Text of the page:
When young Harvey Cornwell (born 12 August 1896) wasn't at school, he worked with his father, picking mushrooms and selling them on Cambridge market. The young mushroom-picker would later be known as the Grand Old Master of Cambridge Football.
Hooked on football from an early age, Harvey played for his school teams, St Georges and New Street, and on Thursdays for New Chesterton Institute. Leaving school at 14, he attracted the attention of Aston Villa, who were about to win the Football League, but his father insisted that Harvey stay in the family business, and he was given Saturday and Thursday afternoons off to play local football.
Harvey, who could be working anywhere in the wilds of Cambridgeshire, had to make his own way back to Cambridge for games; the Cornwells didn't have a horse, let alone a car. One day he asked the driver of a passing cart for a lift but was turned down. Knowing the cart was going to Cambridge, he decided to run behind it all the way into town – and got to the game on time.
Harvey, 19 at the start of the Great War, joined the Navy and ended up in Canada, where he decided to switch to the Army. A keen boxer, he often made a few shillings by challenging the resident boxing champions at the fairground booths in Cambridge. No surprise, then, that he should finish runner-up in the Canadian Forces featherweight championship.
Harvey returned to Cambridge after the war to play for Thursday Wanderers, and in 1922 he joined Abbey United, who had just won the Cambs League Division 3 title in their first season. By 1925 he was a regular first-team player and was leading goalscorer for four consecutive seasons. He also managed a remarkable nine hat-tricks in four years.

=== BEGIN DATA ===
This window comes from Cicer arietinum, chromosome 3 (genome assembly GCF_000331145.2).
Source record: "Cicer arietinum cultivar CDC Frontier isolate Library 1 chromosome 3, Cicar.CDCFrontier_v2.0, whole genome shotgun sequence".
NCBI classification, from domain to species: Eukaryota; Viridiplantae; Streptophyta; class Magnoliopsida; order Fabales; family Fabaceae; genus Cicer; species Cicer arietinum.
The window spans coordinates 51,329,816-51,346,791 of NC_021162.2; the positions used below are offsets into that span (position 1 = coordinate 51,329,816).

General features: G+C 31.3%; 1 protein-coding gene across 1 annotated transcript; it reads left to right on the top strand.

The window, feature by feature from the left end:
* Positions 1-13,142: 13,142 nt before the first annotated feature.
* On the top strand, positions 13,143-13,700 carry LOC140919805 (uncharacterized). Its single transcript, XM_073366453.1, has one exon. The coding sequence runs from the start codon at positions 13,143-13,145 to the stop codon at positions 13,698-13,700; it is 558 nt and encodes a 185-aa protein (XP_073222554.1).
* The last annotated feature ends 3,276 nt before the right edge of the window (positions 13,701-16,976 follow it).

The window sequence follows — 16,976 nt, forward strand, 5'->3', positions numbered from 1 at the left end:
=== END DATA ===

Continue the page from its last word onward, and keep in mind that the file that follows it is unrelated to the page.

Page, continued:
Harvey's short, lightweight frame often deceived opposing players, and he took great pride in outjumping six-foot defenders, seemingly defying gravity by hanging in the air.
During his time with Abbey United, Harvey started his own business, buying and selling second-hand furniture. In World War II he served in the Home Guard, allowing him to keep an eye on events at his beloved football club. This was just as well as Abbey nearly went broke, but with financial help from Harvey and a Mill Road ice cream salesman, Lew Sylvester, the club was saved. Harvey did leave Abbey to play for United Cantabs, Chesterton Victoria and Cambridge Town for brief spells, but he always returned.
He played more than 350 games over 25 years for Abbey United, scoring more than 185 goals. He remained fit as the years went on and, even in his 50s, played for Thursday Wanderers alongside his three sons. One can only wonder what would have happened to Harvey, and Abbey United for that matter, had Mr Cornwell Senior been a football man.